buying-a-lemon

Bought a lemon car? Know your consumer rights

Buyer beware: Australia is having car problems.

Lemon cars are hidden in dealerships and classifieds, waiting for an unsuspecting buyer to drive away before eating them alive with repair costs and breakdowns, sometimes just days after purchase. A recent report has shown that this is incredibly common and that even though Australians are entitled to consumer protection and free repairs or replacements under Australian law, many dealers are brushing them off and denying them their consumer rights. This guide takes you through the details uncovered by the report, and what you can do if you’ve bought a junker without knowing it.

How much do new car problems cost?

The cost of buying a lemon is high, in both time and money.

  • $858: The average direct cost of fixing new car problems
  • 31 hours: The average amount of time spent trying to fix the problem
  • $1,295.25: The total average cost of fixing new car problems, factoring in both time and money
A recent Choice consumer survey found that most Australians have had car problems within just five years of buying, and that many may have unknowingly driven away in lemons.

Are there any brands that are worse than others?

Cars from all manufacturers have problems, and no single brand stands out as being considerably worse.

  • 68% of people who bought a Holden had problems within five years of buying. This was the most problematic brand.
  • 44% of people who bought a Mazda had issues. This was the least problematic brand.

Most of these problems were minor. Only 14% of new car buyers, across all brands, had problems that either seriously impaired operation or left the car entirely unusable.

What kind of car problems are people having?

Some parts of cars are more prone to issues than others. In-car technology, electronics and engine problems are the main culprits.

If you really don’t want to run the risk of new car troubles you can keep things simple by avoiding in-car electronics, keeping aftermarket additions to a minimum and giving the car a thorough check before buying. Car problems also encompass issues not disclosed by the seller. If you’re buying a car privately, it’s worth considering the most common issues that arise.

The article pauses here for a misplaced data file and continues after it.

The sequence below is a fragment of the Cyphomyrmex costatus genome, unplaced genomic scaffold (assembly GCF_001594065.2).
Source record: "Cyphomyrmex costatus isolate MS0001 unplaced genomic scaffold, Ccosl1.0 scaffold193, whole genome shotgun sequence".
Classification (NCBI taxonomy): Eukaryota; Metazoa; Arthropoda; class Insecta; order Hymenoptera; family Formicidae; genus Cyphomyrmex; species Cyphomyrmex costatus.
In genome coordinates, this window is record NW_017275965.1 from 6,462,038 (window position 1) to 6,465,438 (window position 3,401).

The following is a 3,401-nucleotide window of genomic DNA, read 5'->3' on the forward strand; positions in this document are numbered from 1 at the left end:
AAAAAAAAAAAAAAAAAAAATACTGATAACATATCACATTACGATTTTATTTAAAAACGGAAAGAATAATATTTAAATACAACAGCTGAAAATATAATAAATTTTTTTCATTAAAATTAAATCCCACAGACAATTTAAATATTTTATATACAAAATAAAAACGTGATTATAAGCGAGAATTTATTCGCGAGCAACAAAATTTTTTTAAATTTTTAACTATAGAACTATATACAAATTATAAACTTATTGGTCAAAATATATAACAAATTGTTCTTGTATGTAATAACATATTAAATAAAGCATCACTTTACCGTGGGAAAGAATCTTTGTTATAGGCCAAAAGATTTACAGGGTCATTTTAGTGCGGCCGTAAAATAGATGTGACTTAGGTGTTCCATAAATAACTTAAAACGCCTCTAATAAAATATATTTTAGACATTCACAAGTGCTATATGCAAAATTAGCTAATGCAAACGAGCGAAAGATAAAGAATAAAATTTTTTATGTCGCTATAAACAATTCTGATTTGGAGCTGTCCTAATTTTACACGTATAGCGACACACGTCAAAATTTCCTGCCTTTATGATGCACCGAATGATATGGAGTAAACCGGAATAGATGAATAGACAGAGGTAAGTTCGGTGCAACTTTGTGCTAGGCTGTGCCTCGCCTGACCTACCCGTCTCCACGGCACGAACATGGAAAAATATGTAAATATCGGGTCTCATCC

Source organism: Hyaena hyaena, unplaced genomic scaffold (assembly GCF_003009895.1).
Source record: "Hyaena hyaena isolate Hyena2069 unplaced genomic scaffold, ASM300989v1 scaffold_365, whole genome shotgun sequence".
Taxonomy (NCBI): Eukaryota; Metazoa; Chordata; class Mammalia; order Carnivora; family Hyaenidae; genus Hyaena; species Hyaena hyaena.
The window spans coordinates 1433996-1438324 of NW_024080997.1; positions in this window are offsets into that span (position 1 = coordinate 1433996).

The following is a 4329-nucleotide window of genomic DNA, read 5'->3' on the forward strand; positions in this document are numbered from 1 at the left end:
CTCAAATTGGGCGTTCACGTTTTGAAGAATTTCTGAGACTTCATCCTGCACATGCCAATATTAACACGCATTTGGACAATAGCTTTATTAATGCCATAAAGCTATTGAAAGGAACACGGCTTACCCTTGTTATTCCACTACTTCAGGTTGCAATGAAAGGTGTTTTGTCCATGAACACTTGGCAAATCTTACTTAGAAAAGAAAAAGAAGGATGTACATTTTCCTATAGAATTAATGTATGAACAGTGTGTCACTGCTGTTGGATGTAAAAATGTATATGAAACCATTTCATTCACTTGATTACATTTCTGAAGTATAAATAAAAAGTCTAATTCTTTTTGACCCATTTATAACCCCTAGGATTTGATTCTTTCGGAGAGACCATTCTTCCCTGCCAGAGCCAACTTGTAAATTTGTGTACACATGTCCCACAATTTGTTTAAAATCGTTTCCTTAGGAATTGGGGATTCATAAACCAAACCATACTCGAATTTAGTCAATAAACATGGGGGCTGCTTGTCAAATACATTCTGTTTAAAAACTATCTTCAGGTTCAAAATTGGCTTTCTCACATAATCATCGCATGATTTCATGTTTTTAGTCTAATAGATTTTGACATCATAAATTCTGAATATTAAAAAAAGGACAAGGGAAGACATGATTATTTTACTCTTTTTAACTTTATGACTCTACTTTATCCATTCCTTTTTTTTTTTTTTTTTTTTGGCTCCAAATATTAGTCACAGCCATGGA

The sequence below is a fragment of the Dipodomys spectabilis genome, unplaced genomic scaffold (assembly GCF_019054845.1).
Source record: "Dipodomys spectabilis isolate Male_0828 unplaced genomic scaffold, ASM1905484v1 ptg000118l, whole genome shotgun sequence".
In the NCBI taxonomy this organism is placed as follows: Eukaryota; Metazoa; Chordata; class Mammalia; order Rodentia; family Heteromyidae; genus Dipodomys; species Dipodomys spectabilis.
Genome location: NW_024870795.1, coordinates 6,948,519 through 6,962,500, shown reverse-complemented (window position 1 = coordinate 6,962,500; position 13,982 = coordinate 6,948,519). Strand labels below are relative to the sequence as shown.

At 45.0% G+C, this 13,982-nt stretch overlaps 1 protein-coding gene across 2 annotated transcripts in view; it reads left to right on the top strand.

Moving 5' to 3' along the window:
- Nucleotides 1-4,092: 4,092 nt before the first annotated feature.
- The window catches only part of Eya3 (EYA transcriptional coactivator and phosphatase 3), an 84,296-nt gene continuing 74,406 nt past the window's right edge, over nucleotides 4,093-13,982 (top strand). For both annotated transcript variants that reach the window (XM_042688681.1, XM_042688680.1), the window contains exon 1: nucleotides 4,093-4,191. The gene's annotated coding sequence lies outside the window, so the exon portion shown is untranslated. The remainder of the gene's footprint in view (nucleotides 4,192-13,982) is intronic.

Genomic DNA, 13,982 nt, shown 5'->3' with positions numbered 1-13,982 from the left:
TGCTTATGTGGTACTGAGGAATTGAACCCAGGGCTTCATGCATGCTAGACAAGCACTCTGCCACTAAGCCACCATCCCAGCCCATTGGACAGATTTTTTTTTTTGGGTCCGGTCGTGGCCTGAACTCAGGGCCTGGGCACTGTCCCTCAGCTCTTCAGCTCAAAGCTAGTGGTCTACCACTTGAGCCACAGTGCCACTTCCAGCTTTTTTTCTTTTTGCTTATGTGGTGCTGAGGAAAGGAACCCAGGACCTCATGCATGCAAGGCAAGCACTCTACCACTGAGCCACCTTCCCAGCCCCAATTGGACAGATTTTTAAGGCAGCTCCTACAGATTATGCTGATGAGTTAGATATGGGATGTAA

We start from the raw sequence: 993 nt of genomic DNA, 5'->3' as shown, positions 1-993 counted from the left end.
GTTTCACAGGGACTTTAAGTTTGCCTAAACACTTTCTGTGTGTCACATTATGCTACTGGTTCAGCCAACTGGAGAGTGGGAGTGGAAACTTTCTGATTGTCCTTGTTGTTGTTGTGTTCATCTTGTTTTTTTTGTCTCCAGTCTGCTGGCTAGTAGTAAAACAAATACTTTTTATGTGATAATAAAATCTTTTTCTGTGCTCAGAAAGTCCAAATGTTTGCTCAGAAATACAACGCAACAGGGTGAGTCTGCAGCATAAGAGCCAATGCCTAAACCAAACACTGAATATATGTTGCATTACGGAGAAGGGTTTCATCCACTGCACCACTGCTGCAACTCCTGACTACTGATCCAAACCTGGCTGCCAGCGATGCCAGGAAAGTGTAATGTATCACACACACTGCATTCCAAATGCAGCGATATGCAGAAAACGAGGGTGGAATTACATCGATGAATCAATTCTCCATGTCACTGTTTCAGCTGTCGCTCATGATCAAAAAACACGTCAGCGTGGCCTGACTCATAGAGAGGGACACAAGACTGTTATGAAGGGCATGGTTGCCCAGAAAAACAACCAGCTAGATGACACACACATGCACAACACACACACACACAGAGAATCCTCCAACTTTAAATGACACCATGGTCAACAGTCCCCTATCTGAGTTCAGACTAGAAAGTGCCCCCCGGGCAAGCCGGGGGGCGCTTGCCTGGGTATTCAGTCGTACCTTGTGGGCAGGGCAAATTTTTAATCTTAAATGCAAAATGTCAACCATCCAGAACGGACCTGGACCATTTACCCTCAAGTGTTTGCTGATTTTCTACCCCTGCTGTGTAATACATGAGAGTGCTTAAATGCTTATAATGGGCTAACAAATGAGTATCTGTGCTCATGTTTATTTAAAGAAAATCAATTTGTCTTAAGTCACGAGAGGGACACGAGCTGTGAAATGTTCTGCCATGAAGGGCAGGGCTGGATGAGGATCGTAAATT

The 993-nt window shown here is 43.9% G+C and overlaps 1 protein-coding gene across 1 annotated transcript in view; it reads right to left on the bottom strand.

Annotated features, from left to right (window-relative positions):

• Undisclosed accident damage: Sellers don’t always disclose previous accident damage, and sometimes repairs are strictly cosmetic. This can have a significant impact on whether you’ll need to make unexpected repairs shortly after buying a used car.
  • Odometer fraud: Unscrupulous sellers might roll back the odometer to make it look like the car is less used than it actually is. One of the ways to spot this is by comparing the odometer against the car’s service record, but inconsistencies between the odometer and car wear and tear can also be a giveaway.
  • Not providing all documentation: About 1% of buyers had problems with sellers failing to provide all required documentation.

What happens when you take car problems to a dealer?

Choosing one manufacturer over the other won’t do a lot to improve your odds of avoiding car problems. Instead, you might try focusing on making sure you’re able to get it repaired with minimal hassle, and ideally for free, if something goes wrong. The problem is that not all customer service is created equal.

  • 50% of people who went to their dealers with car problems were only somewhat satisfied with the response
  • 36% of new car owners were very satisfied with their dealer’s response to problems
  • 24% of new car owners were dissatisfied with their dealer’s response to problems

Most buyers were very happy, or at least somewhat satisfied, with their dealer’s response to car problems. However, about a quarter of people had a very different experience, and many of them reported that their car dealers were using the same dirty tricks to avoid acknowledging problems until the warranty expired.

What they say"It's nothing to worry about.""The problem will fix itself.""Trust us. We're professionals."